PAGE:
From an outsider’s perspective, one might think these are not noteworthy accomplishments that would cause a teacher to be jumping for joy. However, as your students’ teacher, you learn their strengths and deficits. After working with them day in and day out, it becomes extremely rewarding when you witness one of these little triumphs that help students move closer to their goals.  I enjoy sharing these little triumphs with parents, in order to celebrate the steps our students are taking towards greater successes, socially and academically. When a school day seems to be going terribly off track or I’m feeling discouraged about my ability to get through the day, I simply look harder for the little successes that are taking place all of the time or look back in this notebook to remember all of the wonderful occurrences I have already had the honor of witnessing.

Everyone’s freshman year of life is filled with many trials and tributes. I feel very fortunate that my first year of teaching has been a rewarding one and has solidified my choice to pursue this career. It has fueled my excitement for working with young minds, but has also increased my desire to learn even more about the diverse learners I can come into contact with in order to better educate them.  The best piece of advice I have received in regards to anyone’s career path came from a supervisor at ISU; to paraphrase, she said that you may think success looks like a straight path up, but it is actually a disorganized, squiggly line full of unexpected twists and turns.

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This already holds true to my own timeline, as I accepted my first teaching job in a setting I never imagined myself in and ended up finding that it was an even better fit than I could have expected. To all educators who are just starting off, never forget the reason you started. You are making a difference with every conversation you have with a child or parent, every effort to change your lessons to fit the needs of your kids, and every morning you show up to work with a smile on your face ready to greet those young minds.

*Names were changed for the privacy of the students.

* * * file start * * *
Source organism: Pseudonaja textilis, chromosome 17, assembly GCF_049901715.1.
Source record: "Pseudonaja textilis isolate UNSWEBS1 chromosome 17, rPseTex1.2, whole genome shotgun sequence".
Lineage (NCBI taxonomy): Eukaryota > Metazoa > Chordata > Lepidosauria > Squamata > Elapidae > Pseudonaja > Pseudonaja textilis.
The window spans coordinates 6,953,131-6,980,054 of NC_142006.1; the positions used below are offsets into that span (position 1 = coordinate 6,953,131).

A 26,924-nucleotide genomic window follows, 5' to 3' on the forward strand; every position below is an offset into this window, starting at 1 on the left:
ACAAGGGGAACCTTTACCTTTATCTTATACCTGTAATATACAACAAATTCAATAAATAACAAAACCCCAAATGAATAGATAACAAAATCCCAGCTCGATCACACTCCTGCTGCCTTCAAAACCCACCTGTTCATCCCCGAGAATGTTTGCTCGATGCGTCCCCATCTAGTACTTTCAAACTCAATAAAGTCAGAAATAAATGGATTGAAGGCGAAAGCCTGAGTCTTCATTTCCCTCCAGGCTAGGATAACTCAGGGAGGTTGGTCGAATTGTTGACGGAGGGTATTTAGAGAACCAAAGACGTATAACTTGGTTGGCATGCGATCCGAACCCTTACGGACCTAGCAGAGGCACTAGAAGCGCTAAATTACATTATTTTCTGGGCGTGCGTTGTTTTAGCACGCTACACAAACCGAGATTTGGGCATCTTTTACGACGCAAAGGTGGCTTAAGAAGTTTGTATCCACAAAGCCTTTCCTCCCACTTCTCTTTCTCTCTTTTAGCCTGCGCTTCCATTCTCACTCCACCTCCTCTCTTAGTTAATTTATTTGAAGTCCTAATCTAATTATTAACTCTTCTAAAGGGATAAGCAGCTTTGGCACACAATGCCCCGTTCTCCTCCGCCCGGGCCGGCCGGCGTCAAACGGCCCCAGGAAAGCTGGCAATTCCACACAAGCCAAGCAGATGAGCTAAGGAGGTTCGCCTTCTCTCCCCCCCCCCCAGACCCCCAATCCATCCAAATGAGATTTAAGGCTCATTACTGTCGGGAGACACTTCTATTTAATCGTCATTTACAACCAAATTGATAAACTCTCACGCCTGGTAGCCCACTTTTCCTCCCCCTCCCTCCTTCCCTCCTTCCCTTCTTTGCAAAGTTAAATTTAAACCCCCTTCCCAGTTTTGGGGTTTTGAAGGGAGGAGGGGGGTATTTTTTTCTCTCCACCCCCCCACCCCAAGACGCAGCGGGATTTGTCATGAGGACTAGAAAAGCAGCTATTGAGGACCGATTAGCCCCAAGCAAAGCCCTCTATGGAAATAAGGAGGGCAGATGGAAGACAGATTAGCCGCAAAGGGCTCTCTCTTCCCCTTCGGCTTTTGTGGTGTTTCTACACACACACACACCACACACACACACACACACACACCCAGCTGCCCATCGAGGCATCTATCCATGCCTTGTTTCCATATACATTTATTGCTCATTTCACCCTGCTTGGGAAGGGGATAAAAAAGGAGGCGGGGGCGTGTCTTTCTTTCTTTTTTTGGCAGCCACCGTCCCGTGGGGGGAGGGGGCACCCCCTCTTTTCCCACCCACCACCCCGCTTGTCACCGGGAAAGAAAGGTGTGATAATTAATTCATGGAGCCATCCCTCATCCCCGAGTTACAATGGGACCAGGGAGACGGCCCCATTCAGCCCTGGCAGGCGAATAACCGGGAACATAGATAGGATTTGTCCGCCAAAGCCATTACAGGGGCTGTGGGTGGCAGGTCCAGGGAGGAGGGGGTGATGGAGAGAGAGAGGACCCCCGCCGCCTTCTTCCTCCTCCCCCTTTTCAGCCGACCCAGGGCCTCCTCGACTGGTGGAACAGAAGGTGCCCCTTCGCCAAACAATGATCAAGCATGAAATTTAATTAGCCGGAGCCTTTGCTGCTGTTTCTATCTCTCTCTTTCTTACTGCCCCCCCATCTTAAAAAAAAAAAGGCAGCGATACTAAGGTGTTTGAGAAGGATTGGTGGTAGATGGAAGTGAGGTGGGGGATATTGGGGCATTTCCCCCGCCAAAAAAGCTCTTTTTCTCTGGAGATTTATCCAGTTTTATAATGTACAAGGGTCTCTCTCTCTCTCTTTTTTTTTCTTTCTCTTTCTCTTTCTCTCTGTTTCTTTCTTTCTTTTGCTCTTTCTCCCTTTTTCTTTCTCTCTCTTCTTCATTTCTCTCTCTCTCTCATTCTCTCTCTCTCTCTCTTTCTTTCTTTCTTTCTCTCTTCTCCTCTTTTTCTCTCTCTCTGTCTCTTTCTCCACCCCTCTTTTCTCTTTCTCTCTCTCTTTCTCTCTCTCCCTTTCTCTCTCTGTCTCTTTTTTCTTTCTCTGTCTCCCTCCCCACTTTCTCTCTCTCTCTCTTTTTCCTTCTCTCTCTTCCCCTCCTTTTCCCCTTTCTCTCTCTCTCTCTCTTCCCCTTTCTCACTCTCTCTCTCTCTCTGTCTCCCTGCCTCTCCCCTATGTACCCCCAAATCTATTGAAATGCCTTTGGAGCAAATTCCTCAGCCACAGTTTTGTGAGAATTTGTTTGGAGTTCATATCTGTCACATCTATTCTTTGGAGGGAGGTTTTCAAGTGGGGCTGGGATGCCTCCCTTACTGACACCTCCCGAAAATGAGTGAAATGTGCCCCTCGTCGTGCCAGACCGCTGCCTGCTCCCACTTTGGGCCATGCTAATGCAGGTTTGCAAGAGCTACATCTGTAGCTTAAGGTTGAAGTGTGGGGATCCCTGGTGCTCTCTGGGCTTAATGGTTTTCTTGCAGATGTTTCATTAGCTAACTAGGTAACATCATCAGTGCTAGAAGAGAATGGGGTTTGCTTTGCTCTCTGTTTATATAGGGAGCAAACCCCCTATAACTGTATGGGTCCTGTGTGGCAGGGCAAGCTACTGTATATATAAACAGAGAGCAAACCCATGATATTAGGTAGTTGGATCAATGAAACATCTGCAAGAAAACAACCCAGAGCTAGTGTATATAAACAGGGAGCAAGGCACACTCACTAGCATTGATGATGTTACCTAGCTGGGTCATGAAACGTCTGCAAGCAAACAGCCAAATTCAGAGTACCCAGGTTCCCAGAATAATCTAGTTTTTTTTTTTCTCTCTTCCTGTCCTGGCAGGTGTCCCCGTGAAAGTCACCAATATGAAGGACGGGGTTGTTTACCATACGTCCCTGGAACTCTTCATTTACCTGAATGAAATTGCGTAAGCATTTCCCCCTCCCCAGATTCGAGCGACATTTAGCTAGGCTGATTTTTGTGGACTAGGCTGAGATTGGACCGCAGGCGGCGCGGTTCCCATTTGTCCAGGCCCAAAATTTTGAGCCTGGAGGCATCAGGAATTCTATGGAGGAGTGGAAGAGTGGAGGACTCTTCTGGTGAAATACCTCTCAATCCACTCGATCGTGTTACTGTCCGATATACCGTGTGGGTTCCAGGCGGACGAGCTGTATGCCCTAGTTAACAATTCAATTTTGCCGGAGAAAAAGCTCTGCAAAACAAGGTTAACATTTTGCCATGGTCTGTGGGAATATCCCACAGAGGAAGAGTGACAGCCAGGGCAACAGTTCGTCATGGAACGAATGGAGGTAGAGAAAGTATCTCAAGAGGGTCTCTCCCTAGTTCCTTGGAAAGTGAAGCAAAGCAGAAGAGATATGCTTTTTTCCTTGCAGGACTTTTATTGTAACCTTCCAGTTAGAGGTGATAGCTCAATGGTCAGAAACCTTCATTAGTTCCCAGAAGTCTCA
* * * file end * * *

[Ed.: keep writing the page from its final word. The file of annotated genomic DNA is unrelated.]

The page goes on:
juliaspencer3This post was brought to you from Miss Julia Spencer. Julia is a 2015 graduate from the ECE program at Illinois State University. She is currently teaching at Pleasantdale Elementary School in the special education early childhood classroom. This is Julia’s first post on the ECE Teacher Talk blog. Welcome, Julia!

An Answer from Every Child for Every Question….And It’s Free!! No Way!!

Formative assessment is a must in every classroom. When done well, it can provide a window into a child’s mind, not just what they know, but how they know it. Questions can be asked, but this will only provide information about the student who shares an answer. We can listen in on small group conversations, or think/pair/share situations, but we can only hear and evaluate so many conversations at one time. While conferring with each individual student is undeniably valuable, it takes a lot of instructional time.

If teachers want to know every student’s answer to every question, they typically give a test or a worksheet to complete. Students may not get feedback about their performance until after their work is graded. They may have to wait until the next day or even longer. By then, they may have forgotten how they even determined the answer.

Maybe you’ve seen those fancy student response systems. Many work with specific interactive white boards. Each student has his or her own hand-held device. They click a button to choose an answer to a multiple-choice question. A graph is then displayed on the board that shows the results of the students’ responses. This question/answer/discuss cycle can take just a few minutes! To make matters even better, all of the responses can be retrieved later to know how each student answered each question. If a school is fortunate to have a set of student responders, teachers have to share.

Not anymore!! Now every teacher can determine how every student in his/her class would answer every question and have a record of each student’s responses for free! Yes free! (My favorite four letter word!)